This shot of the Grand Hotel in Taipei was captured just before landing at Songshan Airport. The camera was set to auto mode, and opted for a perfect exposure of 1/250 second at f/6.3 and a sensitivity of ISO 100. The image looks perfectly sharp until you zoom all the way in, as you can tell from the 100 percent view in the top-right corner. Even so, while perfectionists may have opted for a higher-quality lens in order to capture even more detail, the frame is perfectly adequate for prints or sharing on the web.
Food can always present a challenge for even the most capable camera, but the Galaxy NX did a fair job exposing for the uneven lighting on this EVA Air flight. Colors and sharpness looks great in this 1/50-second, f/4 shot, captured with a sensitivity of ISO 400.
It was a rainy day in Zurich, but the NX didn’t seem to mind. Colors are vibrant and details are fantastically sharp in this 1/80-second, f/5.6 exposure at ISO 800. There is some mild blooming around the text in the 100-percent inset, but you’ll only notice it with a 1:1-pixel view on a computer monitor.
The Galaxy NX had quite a night in Tokyo,. This group shot was captured at 1/50 second with an aperture of f/3.5 and a sensitivity of ISO 3200, but it looks fantastic, even when viewed at 100 percent.
Judging from the 100-percent inset, ISO 25,600 [resented some challenges for the Galaxy NX, but even the most capable of smartphones woulnd’t have been able to snap a shot with this level of sharpness and detail. A 1/30-second exposure at f/3.5 helped to minimize blur, and all things considered, this is a perfectly respectable performance.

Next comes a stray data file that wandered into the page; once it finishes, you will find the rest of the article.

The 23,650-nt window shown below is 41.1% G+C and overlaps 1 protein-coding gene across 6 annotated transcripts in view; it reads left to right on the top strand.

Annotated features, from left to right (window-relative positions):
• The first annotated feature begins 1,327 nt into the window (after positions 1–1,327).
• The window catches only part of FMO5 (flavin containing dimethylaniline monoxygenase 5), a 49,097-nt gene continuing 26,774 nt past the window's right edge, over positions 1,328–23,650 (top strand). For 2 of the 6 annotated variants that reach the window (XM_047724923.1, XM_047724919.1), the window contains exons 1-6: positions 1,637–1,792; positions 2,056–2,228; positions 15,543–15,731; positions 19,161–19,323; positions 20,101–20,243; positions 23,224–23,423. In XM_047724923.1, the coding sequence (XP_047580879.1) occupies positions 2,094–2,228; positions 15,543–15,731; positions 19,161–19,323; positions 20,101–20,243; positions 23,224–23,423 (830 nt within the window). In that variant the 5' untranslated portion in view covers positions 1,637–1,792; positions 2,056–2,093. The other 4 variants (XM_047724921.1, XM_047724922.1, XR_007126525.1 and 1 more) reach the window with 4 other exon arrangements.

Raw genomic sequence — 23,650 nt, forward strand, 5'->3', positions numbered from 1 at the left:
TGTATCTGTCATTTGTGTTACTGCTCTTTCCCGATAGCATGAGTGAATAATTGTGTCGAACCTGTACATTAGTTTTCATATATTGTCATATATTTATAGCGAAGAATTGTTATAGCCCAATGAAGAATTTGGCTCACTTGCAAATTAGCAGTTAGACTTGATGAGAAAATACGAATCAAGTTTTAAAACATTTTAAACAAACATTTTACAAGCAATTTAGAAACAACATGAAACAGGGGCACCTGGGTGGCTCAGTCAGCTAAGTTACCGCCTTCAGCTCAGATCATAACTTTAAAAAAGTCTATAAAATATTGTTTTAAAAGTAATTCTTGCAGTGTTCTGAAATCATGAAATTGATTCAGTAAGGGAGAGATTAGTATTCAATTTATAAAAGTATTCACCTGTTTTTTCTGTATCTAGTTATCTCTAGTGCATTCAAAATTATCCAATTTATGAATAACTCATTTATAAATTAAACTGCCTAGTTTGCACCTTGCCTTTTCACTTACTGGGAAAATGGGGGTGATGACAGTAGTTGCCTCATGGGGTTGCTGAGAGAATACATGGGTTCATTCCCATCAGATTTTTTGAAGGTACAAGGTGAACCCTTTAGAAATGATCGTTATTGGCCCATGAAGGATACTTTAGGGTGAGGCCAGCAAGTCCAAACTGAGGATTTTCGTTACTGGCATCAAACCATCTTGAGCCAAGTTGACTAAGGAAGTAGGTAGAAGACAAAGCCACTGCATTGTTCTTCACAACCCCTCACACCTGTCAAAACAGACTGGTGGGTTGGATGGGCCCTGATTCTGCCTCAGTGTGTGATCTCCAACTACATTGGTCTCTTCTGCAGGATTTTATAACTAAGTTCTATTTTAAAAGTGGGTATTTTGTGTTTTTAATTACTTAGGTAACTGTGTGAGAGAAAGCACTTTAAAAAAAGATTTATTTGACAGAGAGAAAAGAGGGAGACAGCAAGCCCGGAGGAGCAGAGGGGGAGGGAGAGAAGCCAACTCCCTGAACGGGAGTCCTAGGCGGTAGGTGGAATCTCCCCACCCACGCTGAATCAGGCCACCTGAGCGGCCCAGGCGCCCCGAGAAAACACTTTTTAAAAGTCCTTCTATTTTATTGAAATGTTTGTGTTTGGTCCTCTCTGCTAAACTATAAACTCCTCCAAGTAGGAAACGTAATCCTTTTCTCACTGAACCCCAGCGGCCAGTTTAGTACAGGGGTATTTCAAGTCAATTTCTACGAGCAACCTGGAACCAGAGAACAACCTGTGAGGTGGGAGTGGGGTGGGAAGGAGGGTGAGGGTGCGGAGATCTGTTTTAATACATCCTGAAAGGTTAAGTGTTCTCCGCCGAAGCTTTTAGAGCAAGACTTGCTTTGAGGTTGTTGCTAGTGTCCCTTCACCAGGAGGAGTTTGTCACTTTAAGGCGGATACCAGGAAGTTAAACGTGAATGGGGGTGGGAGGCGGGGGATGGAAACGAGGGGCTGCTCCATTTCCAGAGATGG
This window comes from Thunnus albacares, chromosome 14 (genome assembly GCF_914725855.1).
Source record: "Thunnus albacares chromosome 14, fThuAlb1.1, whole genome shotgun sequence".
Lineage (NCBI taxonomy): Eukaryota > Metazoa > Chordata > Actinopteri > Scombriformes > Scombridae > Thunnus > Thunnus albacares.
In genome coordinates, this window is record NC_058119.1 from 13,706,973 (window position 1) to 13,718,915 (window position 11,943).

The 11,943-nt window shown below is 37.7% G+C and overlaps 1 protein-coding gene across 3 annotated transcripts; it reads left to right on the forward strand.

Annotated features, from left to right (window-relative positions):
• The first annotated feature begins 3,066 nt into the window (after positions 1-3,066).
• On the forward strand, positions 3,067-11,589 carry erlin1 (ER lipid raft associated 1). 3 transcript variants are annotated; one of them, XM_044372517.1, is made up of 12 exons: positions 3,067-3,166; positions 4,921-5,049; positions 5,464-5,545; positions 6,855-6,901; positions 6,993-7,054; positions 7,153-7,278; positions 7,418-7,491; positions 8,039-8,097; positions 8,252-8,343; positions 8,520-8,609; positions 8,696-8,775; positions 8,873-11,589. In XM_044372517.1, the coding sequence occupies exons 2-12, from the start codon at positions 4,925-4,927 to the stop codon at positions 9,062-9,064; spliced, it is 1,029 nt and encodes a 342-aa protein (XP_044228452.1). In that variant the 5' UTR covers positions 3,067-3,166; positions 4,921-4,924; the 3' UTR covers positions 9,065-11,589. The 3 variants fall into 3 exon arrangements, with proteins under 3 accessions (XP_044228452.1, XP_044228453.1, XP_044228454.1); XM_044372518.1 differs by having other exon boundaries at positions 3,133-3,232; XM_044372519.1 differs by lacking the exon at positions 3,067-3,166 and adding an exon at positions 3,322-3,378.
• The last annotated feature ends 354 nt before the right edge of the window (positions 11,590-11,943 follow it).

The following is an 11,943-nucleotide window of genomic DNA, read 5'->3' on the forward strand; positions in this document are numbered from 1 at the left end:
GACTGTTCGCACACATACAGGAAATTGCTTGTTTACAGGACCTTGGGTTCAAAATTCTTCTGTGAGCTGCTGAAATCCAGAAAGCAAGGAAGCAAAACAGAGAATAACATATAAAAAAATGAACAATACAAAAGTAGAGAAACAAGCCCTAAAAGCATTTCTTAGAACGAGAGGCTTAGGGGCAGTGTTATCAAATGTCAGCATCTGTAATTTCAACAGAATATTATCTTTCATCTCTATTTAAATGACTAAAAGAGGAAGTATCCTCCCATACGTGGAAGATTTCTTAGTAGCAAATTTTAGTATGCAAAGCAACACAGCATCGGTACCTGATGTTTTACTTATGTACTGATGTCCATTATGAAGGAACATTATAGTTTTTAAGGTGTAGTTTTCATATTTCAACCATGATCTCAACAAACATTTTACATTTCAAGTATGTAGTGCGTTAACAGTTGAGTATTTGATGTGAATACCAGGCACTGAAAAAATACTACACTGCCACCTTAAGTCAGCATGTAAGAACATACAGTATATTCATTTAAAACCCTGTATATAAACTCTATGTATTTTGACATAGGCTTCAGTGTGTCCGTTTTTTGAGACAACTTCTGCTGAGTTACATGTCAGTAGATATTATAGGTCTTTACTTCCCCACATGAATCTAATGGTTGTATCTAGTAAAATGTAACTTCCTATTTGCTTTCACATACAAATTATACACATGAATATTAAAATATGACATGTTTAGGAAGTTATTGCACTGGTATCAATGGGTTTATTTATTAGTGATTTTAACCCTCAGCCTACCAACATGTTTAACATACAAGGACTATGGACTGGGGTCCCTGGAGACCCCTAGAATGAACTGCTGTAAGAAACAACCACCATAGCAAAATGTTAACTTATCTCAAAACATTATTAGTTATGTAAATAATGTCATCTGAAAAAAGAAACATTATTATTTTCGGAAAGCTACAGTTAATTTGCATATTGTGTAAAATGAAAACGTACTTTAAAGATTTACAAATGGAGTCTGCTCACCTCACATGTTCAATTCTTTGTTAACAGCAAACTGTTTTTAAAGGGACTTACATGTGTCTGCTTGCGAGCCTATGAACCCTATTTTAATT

In this shot of the Shanghai skyline, I opted for the NX’s “Rich Tone” (HDR) mode. There was plenty of haze, but the camera still did a decent job capturing detail. You can even make out some hotel names in the distance, such as Kempinski in the inset above. Since this was an auto-HDR shot, we don’t have exposure information to share, but the NX performed well given the circumstances.
One advantage of shooting with a touchscreen-equiped camera is that you can take full advantage of Samsung’s “Beauty Face” mode, which blurs skin and shrinks heads to make your subject CoverGirl-ready. It struggled a bit with an unshaven face, but it’s still a fun tool to play with.
It’s sage to say that there’s no other Android-powered interchangeable-lens camera, so if that’s what you’re after, you can look no further than the Samsung Galaxy NX. On that note, if you’re here for Android, but you’re concerned about the NX’s size, you might consider the Galaxy S4 Zoom. But be warned: The Zoom is based on a sluggish chipset, so if you’re planning to multitask and use that device as your daily driver, it’s not a fantastic fit, either.
On the traditional mirrorless-camera front, you can do a heck of a lot better for $300 more. Sony’s brand-new Alpha 7 packs a full-frame sensor and a decent kit lens, and it’s shipping soon for $2,000. Of course, Samsung’s NX300 is an obvious pick, too, and at just $550 with a 20-50mm lens, you’ll have enough cash left over to pick up just about any smartphone on the market, without a two-year contract, and treat your family to a night on the town to celebrate your fiscal responsibility. Or you can use the leftover dough to fund a flight to China for you and your brand-new (and reasonably-priced) ILC.
For a first-generation product, Samsung’s Galaxy NX really isn’t half bad. It’s an excellent photo- and video-capture machine, and it even works well as a portable Android device. Sadly, it misses the mark when it comes to integration — even if sharing photos between apps worked as advertised, it’s ultimately nothing you can’t do with a WiFi-enabled ILC or point-and-shoot, or even an add-on lens camera like Sony’s compact and cheap QX10. If you’re curious about the Galaxy NX, head over to a camera store and try one out for yourself, but we can’t in good faith recommend that you spend $1,700 on this overpriced hybrid, even if you have the cash to spare.